Paper by Daniel Berliner, Alex Ingrams and Suzanne J. Piotrowski: “July 4, 2016 marked the fiftieth anniversary of the 1966 Freedom of Information Act of the United States. Freedom of Information (FOI) has become a vital element of the American political process, become recognized as a core value of democracy, and helped to inspire similar laws and movements around the world. FOI has always faced myriad challenges, including resistance, evasion, and poor implementation and enforcement. Yet the last decade has brought a change of a very different form to the evolution of FOI policy—the emergence of another approach to transparency that is in some ways similar to FOI, and in other ways distinct: open government. The open government agenda, driven by technological developments and motivated by a broader conception of transparency, today rivals, or by some measures, even eclipses FOI in terms of political attention and momentum. What have been the consequences of these trends? How does the advent of new technologies and new agendas shape the transparency landscape?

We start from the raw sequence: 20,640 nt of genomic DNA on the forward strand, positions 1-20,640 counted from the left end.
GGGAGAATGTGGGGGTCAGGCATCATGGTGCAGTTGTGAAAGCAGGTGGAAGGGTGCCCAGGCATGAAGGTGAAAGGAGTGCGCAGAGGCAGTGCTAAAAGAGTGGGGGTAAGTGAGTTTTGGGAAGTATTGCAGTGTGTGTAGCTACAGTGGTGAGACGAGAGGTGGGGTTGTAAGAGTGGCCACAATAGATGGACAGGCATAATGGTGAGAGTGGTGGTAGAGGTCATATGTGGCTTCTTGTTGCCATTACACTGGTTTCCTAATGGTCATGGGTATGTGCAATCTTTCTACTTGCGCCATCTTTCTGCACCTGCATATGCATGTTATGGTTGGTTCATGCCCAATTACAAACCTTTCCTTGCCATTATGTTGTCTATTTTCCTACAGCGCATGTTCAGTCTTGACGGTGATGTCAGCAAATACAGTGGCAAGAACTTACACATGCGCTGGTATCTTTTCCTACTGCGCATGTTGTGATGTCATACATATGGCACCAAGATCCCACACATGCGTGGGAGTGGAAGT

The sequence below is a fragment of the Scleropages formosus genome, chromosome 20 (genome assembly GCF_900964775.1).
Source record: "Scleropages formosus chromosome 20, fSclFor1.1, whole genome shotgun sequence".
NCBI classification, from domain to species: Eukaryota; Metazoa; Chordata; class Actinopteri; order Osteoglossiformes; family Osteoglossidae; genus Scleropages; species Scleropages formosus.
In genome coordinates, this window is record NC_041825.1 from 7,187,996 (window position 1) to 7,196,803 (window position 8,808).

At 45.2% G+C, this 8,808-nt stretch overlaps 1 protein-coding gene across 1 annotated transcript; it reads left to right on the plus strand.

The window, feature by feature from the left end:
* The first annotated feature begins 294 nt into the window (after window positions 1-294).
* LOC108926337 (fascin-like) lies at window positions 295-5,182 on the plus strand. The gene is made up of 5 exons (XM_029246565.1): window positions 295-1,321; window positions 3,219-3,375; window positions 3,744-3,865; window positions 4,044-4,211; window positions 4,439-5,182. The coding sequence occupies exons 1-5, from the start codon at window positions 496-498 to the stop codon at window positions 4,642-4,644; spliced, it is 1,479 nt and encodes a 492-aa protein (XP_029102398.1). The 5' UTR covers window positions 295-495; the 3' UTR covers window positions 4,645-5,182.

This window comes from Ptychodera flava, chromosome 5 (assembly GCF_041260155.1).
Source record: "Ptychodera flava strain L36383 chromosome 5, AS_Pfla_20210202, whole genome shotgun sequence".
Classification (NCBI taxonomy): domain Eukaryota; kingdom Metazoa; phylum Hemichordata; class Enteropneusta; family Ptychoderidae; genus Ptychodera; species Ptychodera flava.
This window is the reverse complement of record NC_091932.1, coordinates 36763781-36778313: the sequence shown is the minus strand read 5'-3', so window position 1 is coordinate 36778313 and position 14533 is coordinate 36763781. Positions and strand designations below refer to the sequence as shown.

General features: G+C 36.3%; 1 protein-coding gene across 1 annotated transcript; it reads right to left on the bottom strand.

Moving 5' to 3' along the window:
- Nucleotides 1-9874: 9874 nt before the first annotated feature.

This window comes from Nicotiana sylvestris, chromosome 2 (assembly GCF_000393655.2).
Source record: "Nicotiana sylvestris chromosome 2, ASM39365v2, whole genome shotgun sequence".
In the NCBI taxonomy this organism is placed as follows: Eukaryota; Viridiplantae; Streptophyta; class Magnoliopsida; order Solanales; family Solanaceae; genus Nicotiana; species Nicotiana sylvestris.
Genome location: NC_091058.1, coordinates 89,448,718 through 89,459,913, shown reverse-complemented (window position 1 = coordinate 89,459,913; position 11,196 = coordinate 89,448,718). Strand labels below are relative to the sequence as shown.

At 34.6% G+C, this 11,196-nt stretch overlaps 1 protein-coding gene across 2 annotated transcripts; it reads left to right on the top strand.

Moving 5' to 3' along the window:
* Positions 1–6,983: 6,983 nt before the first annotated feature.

The political and policy contexts for FOI have fundamentally shifted due to the rise of the open government reform agenda. FOI was at one point the primary tool used to promote governance transparency. FOI is now just one good governance tool in an increasingly crowded field of transparency policy areas. Focus is increasingly shifting toward technology-enabled open data reforms. While many open government reformers see these as positive developments, many traditional FOI proponents have raised concerns. With a few notable exceptions, the academic literature has been silent on this issue. We offer a systematic framework for understanding the potential consequences—both positive and negative—of the open government agenda for FOI policy and implementation….(More)”.